• Fig. 14.5

      Computer-aided design images depicting three sizes of a navicular implant. This implant’s width (medial to lateral) remains constant while it varies in length (anterior to posterior).

      (Reprinted with permission from restor3d, Inc, Durham, NC.)

    • The authors recommend requesting a minimum of three sizes to ensure ideal fit and alignment restoration.

  • Further implant specifications may be dependent on the osseous involvement and adjacent joint arthritis. In the authors’ experience, the need for 3D-printed navicular implants most often presents in one of three patterns. The basic implant design and procedure selection is often dictated on the pattern of pathology ( Table 14.1 ).

    TABLE 14.1

    Indications for Navicular Implants Commonly Present in Three Different Patterns, Which May Aid in Implant Design and Procedure Selection

    CAD images depicting implant examples reprinted with permission from restor3d, Inc, Durham, NC.

    Pattern Findings Procedure Selection Implant Example

    • 1

    Osseous deficit limited to the navicular without degeneration to the talar head with or without cuneiform degeneration. May be consistent with mid-stage AVN (Ficat 2 or 3) TNJ-sparing navicular replacement

    • 2

    Osseous deficit limited to the navicular with degeneration of the talar head and cuneiforms. May be consistent with late-stage AVN Medial column fusion with a 3D-printed porous navicular implant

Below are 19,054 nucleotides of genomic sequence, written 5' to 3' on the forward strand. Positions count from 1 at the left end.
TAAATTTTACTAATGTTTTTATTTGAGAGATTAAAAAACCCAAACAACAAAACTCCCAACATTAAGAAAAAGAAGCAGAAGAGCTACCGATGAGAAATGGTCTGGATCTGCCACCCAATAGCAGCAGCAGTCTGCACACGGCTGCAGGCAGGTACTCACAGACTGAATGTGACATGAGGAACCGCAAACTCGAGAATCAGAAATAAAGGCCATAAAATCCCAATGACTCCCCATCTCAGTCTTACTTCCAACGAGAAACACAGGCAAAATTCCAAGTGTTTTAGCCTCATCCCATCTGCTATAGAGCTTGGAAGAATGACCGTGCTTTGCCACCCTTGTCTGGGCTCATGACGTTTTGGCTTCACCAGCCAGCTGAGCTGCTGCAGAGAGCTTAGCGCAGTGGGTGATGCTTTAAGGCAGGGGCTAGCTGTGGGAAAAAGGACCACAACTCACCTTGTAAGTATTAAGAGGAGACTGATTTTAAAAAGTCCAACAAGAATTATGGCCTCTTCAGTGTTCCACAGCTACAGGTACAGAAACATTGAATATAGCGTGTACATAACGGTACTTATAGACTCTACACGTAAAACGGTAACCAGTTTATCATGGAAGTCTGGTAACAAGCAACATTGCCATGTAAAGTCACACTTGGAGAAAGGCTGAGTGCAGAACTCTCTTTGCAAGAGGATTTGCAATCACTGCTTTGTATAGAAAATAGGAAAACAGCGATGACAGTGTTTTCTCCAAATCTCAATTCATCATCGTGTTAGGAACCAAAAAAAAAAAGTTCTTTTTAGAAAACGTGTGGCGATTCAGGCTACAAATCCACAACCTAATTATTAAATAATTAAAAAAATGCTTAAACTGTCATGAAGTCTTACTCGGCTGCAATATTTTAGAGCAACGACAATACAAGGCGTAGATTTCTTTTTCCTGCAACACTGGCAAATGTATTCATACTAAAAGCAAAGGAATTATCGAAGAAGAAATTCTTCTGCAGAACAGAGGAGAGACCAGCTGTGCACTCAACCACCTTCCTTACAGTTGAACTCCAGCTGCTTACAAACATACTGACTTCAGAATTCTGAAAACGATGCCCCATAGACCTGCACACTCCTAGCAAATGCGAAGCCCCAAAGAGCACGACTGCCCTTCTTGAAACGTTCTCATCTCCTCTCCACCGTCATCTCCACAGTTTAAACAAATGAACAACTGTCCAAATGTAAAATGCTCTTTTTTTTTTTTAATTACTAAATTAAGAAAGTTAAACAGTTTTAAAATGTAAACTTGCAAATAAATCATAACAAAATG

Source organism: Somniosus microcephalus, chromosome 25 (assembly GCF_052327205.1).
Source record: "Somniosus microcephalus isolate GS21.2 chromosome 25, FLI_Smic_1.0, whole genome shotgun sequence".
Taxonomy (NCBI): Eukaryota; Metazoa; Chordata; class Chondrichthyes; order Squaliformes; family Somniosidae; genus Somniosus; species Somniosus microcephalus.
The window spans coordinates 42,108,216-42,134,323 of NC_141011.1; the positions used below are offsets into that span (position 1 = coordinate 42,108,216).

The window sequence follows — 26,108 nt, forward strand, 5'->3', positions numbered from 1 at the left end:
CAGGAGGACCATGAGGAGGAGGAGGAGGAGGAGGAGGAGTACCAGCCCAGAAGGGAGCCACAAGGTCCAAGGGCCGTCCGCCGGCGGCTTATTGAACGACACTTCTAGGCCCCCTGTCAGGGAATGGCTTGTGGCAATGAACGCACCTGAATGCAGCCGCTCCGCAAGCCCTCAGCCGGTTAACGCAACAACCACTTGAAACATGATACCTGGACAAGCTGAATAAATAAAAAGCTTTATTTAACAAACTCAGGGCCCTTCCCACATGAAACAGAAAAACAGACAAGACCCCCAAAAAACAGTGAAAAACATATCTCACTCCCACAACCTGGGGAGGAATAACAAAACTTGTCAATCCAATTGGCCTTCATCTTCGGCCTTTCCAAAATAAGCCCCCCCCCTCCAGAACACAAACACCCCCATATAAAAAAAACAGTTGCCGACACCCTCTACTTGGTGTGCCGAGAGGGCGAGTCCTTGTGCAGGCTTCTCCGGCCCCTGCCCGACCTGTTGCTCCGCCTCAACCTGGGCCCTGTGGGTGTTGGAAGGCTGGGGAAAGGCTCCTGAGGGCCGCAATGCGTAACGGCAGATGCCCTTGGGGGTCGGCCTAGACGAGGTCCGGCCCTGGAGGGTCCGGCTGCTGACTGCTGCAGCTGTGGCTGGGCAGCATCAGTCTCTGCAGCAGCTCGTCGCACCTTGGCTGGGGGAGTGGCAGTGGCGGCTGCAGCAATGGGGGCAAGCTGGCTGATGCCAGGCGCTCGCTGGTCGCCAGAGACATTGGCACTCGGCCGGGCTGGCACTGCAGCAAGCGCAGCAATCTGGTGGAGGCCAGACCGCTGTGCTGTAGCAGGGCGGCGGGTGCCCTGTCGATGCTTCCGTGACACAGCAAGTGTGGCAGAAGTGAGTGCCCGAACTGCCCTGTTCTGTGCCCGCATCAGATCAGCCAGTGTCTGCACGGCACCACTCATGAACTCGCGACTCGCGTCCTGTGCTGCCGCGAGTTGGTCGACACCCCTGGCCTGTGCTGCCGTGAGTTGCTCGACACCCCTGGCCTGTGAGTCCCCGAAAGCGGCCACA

• 3

    Osseous deficit of the navicular and other hindfoot bones. May be consistent following high-energy trauma or infection Hindfoot fusion with large 3D-printed porous implant with possible selective adjacent joint sparing

    AVN , Avascular necrosis; TNJ , talonavicular joint.

  • Pattern 1: An osseous deficit limited to the navicular without degeneration to the talar head with or without cuneiform degeneration:

    • This situation may be seen in Ficat/Mont stage 2 or 3 navicular AVN.

    • Implant design features include a smooth, concave surface of the proximal navicular, which articulates with the talar head and porous distal surface to promote osseous integration from the cuneiforms.

    • Fixation may include holes within the implant body as well as flanges to allow passage of screws into the cuneiforms. Osseous integration serves to stabilize the implant but is inherently limited to one surface, therefore the soft tissues are vital to implant stability.

    • Attachment of the posterior tibial tendon to the implant is vital for function. Adams and Danilkowicz recommended a tunnel within the implant from the medial aspect to the dorsal aspect of the implant to allow passage of the posterior tibial tendon, which can be anchored to the cuneiforms. Additional eyelets can be incorporated into the implant to allow attachment of adjacent ligaments and capsular tissue. The footprint of the ligaments may be roughened to promote soft tissue ingrowth and scar formation.

  • Pattern 2: An osseous deficit limited to the navicular with degeneration of the talar head and cuneiforms:

    • This situation may be seen with stage 4 navicular AVN, nonunion of navicular fracture, nonunion of previous talonavicular joint (TNJ) fusion, or osteomyelitis limited to the navicular.